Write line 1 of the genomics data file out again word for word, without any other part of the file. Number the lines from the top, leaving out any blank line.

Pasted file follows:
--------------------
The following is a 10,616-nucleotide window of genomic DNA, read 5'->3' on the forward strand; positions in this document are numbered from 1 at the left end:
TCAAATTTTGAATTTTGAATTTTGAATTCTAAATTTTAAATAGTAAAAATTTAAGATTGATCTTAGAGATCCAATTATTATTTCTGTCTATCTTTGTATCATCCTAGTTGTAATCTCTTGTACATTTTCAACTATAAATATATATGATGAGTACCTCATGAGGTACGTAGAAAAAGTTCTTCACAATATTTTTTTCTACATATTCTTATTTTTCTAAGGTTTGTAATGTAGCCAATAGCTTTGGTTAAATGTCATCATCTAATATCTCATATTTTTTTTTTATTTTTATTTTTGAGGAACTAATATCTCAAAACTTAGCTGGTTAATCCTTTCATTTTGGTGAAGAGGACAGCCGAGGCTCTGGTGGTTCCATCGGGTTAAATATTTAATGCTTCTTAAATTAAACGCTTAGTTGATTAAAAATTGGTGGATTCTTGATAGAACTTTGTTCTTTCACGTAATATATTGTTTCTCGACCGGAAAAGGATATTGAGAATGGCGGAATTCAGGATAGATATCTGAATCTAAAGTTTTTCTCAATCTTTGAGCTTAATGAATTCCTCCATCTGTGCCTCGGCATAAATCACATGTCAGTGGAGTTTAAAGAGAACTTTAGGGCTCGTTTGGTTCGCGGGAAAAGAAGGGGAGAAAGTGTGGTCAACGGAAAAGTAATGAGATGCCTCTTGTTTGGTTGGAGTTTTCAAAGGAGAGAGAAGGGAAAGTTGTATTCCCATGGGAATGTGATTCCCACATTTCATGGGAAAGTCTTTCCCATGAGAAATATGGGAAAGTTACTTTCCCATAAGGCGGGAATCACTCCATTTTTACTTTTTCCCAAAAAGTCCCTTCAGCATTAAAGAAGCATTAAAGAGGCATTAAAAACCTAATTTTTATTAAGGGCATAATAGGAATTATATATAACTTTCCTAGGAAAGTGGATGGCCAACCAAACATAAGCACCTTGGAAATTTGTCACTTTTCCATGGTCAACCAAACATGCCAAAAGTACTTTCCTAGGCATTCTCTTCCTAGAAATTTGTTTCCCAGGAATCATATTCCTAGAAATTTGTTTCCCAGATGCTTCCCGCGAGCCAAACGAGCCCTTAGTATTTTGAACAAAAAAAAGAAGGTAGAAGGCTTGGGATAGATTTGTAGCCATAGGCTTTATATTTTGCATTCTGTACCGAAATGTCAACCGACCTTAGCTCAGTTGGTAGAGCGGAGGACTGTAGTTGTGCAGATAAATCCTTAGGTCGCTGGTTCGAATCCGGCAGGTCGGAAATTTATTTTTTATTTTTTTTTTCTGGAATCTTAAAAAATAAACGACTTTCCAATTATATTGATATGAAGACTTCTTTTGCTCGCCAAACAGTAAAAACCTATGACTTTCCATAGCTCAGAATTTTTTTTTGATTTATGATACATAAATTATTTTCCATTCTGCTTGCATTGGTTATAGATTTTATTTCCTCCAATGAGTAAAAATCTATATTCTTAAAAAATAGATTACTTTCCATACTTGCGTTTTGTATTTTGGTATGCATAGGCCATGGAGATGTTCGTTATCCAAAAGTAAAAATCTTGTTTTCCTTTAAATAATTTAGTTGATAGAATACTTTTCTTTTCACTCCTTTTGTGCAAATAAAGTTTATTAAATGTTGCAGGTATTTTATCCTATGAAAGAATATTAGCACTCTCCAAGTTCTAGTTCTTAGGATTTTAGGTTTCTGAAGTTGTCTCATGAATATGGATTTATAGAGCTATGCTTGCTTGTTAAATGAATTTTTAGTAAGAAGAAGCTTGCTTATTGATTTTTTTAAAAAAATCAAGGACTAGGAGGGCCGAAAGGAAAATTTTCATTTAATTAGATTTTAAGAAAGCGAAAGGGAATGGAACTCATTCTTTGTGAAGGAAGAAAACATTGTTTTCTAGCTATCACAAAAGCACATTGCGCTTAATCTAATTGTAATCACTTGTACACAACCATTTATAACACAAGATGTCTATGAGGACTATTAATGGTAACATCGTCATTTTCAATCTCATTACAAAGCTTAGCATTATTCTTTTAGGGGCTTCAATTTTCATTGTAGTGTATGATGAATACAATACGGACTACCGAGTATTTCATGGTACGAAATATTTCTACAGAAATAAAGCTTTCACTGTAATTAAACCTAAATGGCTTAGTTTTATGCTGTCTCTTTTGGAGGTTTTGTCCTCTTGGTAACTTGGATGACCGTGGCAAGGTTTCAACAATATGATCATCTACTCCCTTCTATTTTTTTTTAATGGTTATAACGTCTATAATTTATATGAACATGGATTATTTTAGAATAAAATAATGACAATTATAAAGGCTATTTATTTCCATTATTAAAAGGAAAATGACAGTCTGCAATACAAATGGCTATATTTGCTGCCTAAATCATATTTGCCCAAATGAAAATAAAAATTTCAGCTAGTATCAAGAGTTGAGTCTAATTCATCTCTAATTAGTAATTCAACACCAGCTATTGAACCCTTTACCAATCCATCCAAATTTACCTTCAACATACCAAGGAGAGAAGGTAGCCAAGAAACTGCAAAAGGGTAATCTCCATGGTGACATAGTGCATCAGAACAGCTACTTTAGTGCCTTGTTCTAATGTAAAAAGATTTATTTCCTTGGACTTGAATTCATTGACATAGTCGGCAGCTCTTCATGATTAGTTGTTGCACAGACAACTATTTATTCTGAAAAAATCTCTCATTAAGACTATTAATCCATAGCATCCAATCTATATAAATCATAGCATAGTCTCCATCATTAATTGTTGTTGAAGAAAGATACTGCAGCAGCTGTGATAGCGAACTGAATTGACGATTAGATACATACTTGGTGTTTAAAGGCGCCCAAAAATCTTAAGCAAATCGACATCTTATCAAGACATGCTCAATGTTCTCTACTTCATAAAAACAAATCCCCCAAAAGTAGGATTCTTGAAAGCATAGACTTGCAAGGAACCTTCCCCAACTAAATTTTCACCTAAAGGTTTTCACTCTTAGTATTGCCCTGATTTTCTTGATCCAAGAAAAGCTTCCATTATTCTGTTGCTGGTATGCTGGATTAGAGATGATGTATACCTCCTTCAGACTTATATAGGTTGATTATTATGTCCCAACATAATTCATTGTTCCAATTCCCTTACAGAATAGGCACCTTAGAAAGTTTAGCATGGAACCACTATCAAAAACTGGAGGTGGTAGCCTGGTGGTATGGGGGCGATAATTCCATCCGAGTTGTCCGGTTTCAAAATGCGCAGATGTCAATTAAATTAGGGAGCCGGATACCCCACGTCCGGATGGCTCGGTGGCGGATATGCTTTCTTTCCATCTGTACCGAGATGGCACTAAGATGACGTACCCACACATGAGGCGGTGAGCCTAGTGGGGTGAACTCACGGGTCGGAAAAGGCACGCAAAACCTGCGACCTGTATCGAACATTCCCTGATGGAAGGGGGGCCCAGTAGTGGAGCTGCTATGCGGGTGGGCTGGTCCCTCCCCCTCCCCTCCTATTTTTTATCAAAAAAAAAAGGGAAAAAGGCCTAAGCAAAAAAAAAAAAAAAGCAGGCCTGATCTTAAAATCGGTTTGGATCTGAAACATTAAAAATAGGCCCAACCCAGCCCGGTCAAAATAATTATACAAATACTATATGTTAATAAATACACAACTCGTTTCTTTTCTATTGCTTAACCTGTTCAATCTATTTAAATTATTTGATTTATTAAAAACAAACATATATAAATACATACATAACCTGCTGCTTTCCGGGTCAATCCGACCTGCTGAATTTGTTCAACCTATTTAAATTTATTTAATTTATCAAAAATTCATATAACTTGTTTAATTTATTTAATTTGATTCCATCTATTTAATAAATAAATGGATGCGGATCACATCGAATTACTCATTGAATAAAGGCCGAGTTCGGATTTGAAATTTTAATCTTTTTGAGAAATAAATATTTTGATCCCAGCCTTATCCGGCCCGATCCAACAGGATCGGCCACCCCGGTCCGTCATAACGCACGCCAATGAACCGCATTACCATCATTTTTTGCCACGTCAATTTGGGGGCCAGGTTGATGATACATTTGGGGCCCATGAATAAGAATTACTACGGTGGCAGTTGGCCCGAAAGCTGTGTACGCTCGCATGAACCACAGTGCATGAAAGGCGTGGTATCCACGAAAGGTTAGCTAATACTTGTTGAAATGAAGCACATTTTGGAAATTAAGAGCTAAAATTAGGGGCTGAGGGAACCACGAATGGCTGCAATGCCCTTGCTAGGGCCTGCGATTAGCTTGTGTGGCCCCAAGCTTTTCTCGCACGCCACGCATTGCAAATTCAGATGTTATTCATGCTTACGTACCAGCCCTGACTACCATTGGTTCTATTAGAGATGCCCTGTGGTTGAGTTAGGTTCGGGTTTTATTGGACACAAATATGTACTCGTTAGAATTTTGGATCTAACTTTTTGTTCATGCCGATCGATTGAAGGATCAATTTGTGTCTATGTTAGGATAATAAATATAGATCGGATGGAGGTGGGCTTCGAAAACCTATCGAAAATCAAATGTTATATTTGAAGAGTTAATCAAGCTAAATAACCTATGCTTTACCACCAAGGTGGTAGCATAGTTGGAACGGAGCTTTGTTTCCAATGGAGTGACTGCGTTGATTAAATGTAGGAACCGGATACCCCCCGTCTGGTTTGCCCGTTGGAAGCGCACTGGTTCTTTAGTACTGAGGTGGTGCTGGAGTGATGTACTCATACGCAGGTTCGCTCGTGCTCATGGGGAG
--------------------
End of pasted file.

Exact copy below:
The following is a 10,616-nucleotide window of genomic DNA, read 5'->3' on the forward strand; positions in this document are numbered from 1 at the left end: